Analysts at investment bank Jefferies predict that the NFT market will hit a $35 billion valuation in 2022. By 2025, they forecast that figure will top $80 billion.
In music, NFTs have rapidly evolved from relative obscurity over the past year-and-a-half to become part of the business’s everyday lexicon – and an increasingly serious revenue stream for artists.
In fact, NFTs are so prevalent and lucrative right now that a superstar act announcing that they won’t be releasing an NFT is becoming nearly as newsworthy as an NFT platform raising millions of dollars in investment.
One such platform is US-based electronic music-centric RCRDSHP, which has raised in excess of $5 million to date.
RCRDSHP’s seed round also attracted participation from prominent NFT collectors Metakovan and Twobadour (via PortKey Technologies), the pair of individuals who bought a $69 million digital art piece created by Beeple in March 2021. (Auctioned at Christies, that $69 million remains the highest price paid for an NFT so far.)
RCRDSHP launched in August 2021 with a drop of 5,555 “genesis packs”, made up of electronic and dance music digital collectibles. The drop sold out in a matter of hours, according to the company.
Speaking to MBW about RCRDSHP’s origins, founder Obie Fernandez says that he had been “playing with crypto for years, and was briefly obsessed with CryptoKitties so I was aware that NFTs represented a big technological shift in the making”.
Inspired by the success of Dapper Labs’ popular sports-focused digital collectables platform NBA TopShot – which has seen more than $780 million in collectibles bought and sold on its platform – Fernandez foresaw that creating something similar but for music “had a good chance of success”.
While most other NFT marketplaces are based on auctions or fixed-price sales, RCRDSHP curates and releases digital ‘packs’ of content. These packs contain everything from music tracks to mixtapes, video clips, static visuals, and other multimedia collectibles.
With a platform built on the Flow blockchain, RCRDSHP says that so far it has worked with both established and upcoming DJs, as well as producers, labels, festivals organizers, clubs, event promoters, visual artists, and other “denizens of the dance music world”.
RCRDSHP’s latest innovation is RCRDSHP Studio, which sees artists create tracks in live sessions, with participating fans able to vote on the direction of the music as it’s made.
After mastering, the track and related media is issued as an NFT, with participating fans getting a co-production credit on the release.
Each of these fans, as well as the artist/s, then get sent NFTs that RCRDSHP says “they can treasure or sell… a unique collectible that honors a unique co-creation experience”.
To help launch Studio, RCRDSHP teamed up with New York-based dance music duo Disco Fries; some 250 of the duo’s fans recently voted on the musical direction of a new track as it was being created during a two-hour RCRDSHP Studio session.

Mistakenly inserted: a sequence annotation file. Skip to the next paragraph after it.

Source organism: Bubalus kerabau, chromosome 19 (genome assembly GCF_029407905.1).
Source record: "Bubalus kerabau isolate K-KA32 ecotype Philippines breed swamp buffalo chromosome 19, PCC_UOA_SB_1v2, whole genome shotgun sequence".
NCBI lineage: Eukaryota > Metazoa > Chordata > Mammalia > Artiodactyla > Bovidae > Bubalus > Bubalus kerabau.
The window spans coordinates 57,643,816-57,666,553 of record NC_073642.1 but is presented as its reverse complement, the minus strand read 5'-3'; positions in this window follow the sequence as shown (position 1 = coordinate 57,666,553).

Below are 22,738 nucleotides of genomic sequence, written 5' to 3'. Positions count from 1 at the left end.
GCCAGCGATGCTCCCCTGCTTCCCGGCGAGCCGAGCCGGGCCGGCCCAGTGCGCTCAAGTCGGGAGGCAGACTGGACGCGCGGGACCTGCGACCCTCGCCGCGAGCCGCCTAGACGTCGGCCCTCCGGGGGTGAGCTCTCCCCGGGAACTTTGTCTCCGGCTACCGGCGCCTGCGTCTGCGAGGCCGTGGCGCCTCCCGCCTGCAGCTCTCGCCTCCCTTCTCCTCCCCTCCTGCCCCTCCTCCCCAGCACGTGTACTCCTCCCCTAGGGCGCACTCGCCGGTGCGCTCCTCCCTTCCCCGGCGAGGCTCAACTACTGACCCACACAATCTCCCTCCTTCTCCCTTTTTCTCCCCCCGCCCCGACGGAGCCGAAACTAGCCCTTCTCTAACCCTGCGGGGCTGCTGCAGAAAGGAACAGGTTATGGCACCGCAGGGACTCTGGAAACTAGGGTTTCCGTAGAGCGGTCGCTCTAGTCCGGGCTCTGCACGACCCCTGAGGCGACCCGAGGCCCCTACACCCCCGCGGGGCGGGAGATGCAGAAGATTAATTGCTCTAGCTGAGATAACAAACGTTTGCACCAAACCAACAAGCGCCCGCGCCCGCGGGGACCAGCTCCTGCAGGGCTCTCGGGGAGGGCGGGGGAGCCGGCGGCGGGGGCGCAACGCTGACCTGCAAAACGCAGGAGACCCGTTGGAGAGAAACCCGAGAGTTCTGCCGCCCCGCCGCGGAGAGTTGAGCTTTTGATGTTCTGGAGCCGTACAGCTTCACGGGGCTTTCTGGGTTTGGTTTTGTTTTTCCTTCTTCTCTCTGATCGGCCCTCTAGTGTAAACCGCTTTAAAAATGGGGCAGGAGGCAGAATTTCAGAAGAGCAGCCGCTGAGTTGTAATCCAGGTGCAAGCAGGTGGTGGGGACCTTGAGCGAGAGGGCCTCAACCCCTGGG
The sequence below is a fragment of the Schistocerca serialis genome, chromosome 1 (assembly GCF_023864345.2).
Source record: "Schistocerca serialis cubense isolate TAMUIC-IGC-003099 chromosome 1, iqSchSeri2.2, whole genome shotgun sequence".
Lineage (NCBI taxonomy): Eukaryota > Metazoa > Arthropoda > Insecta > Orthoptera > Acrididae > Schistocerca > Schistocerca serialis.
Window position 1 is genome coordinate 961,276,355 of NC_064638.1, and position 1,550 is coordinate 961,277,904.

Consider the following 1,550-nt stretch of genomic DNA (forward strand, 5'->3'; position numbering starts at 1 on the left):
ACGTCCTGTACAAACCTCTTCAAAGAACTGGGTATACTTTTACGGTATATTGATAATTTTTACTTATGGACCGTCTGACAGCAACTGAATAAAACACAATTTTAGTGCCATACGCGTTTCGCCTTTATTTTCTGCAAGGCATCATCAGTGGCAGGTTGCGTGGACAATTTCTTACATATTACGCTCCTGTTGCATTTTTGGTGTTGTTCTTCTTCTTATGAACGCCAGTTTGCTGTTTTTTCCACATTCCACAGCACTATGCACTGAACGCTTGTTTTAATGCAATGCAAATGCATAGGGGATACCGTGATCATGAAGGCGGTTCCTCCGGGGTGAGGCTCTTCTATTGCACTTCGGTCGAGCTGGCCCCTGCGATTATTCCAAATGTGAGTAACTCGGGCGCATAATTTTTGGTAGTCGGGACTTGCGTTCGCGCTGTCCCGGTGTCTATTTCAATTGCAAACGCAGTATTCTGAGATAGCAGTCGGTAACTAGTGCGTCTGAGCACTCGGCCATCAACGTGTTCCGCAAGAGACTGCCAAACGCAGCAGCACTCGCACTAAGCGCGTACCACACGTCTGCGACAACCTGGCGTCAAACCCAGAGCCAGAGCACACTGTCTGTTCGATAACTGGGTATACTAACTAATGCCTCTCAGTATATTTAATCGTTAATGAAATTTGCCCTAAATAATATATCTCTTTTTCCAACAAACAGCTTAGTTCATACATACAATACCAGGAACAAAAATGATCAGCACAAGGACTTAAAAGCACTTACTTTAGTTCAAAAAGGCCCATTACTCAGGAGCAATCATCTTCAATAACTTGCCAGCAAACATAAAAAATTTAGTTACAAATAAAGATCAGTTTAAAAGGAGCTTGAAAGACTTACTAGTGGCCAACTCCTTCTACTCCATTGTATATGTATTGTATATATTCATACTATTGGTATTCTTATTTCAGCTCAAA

Here, MBW chats with RCRDSHP founder Obie Fernandez about the platform, RCRDSHP Studio, the future of the NFT market and the potential impact that Web3 could have on the music industry…
RCRDSHP closed a multi-million dollar investment round in September, supported by prominent NFT collectors. What can you tell us about this round and who was involved?
We had several dozen angels and funds involved, but our biggest investors include Dapper Labs and their CEO Roham [Gharegozlou], who really believed in our vision for creating the most technologically advanced and musician friendly platform on their Flow Blockchain.
We also got massive support from Metakovan, who made headlines with his record-setting purchase of that Beeple NFT last year.
Beyond that a number of other fairly high-profile investors include Tobi Lutke, the billionaire CEO and Founder of Shopify, and EDM artists such as Gareth Emery and Tiga.
How competitive is The NFT market getting for raising investments?
I can’t answer that since our seed round was filled out and oversubscribed fairly quickly last autumn. But there’s definitely a lot of heat in this sector, with what seems like a new music-crypto project springing up every day.
I think what really sets RCRDSHP apart from competing projects in the eyes of our investors is how authentic we are about supporting working musicians that have been hit hardest during the pandemic.
We see what’s happening with NFTs in terms of what they’re going to enable over the next 5-10 years and that approach makes us design our product offering in ways that are more appealing to artists and fans than your typical crypto project.
Tell us about RCRDSHP Studio. What is it and how does it work for artists and for fans?
RCRDSHP Studio is where artists come to engage with fans via live-streaming on RCRDSHP’s Twitch channel. Opportunities include interviews, sets, and Participate-To-Create challenges.